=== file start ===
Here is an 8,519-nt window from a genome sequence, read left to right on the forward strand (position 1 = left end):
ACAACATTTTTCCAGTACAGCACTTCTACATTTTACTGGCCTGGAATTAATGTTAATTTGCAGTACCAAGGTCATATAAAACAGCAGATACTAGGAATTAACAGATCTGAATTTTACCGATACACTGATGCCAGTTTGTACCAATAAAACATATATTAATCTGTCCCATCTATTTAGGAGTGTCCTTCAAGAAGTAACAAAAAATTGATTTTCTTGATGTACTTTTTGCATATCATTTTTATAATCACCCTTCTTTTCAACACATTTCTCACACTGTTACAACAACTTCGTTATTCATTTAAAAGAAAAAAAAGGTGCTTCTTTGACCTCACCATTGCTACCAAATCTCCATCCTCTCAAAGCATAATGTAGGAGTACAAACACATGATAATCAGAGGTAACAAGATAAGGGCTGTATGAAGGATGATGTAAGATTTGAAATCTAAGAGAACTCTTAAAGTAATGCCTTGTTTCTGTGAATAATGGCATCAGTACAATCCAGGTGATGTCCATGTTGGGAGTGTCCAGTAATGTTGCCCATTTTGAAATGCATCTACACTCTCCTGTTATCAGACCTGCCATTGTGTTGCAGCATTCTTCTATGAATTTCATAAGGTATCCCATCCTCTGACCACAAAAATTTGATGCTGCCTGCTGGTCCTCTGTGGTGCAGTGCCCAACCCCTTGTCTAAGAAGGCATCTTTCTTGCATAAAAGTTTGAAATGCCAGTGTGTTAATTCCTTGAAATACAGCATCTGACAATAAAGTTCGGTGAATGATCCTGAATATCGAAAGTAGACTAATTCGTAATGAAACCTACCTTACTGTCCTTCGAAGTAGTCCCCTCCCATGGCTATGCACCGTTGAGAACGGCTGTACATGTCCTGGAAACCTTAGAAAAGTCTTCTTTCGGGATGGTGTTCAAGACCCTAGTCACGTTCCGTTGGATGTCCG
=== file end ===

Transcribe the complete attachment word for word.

Here is an 8,519-nt window from a genome sequence, read left to right on the forward strand (position 1 = left end):
ACAACATTTTTCCAGTACAGCACTTCTACATTTTACTGGCCTGGAATTAATGTTAATTTGCAGTACCAAGGTCATATAAAACAGCAGATACTAGGAATTAACAGATCTGAATTTTACCGATACACTGATGCCAGTTTGTACCAATAAAACATATATTAATCTGTCCCATCTATTTAGGAGTGTCCTTCAAGAAGTAACAAAAAATTGATTTTCTTGATGTACTTTTTGCATATCATTTTTATAATCACCCTTCTTTTCAACACATTTCTCACACTGTTACAACAACTTCGTTATTCATTTAAAAGAAAAAAAAGGTGCTTCTTTGACCTCACCATTGCTACCAAATCTCCATCCTCTCAAAGCATAATGTAGGAGTACAAACACATGATAATCAGAGGTAACAAGATAAGGGCTGTATGAAGGATGATGTAAGATTTGAAATCTAAGAGAACTCTTAAAGTAATGCCTTGTTTCTGTGAATAATGGCATCAGTACAATCCAGGTGATGTCCATGTTGGGAGTGTCCAGTAATGTTGCCCATTTTGAAATGCATCTACACTCTCCTGTTATCAGACCTGCCATTGTGTTGCAGCATTCTTCTATGAATTTCATAAGGTATCCCATCCTCTGACCACAAAAATTTGATGCTGCCTGCTGGTCCTCTGTGGTGCAGTGCCCAACCCCTTGTCTAAGAAGGCATCTTTCTTGCATAAAAGTTTGAAATGCCAGTGTGTTAATTCCTTGAAATACAGCATCTGACAATAAAGTTCGGTGAATGATCCTGAATATCGAAAGTAGACTAATTCGTAATGAAACCTACCTTACTGTCCTTCGAAGTAGTCCCCTCCCATGGCTATGCACCGTTGAGAACGGCTGTACATGTCCTGGAAACCTTAGAAAAGTCTTCTTTCGGGATGGTGTTCAAGACCCTAGTCACGTTCCGTTGGATGTCCG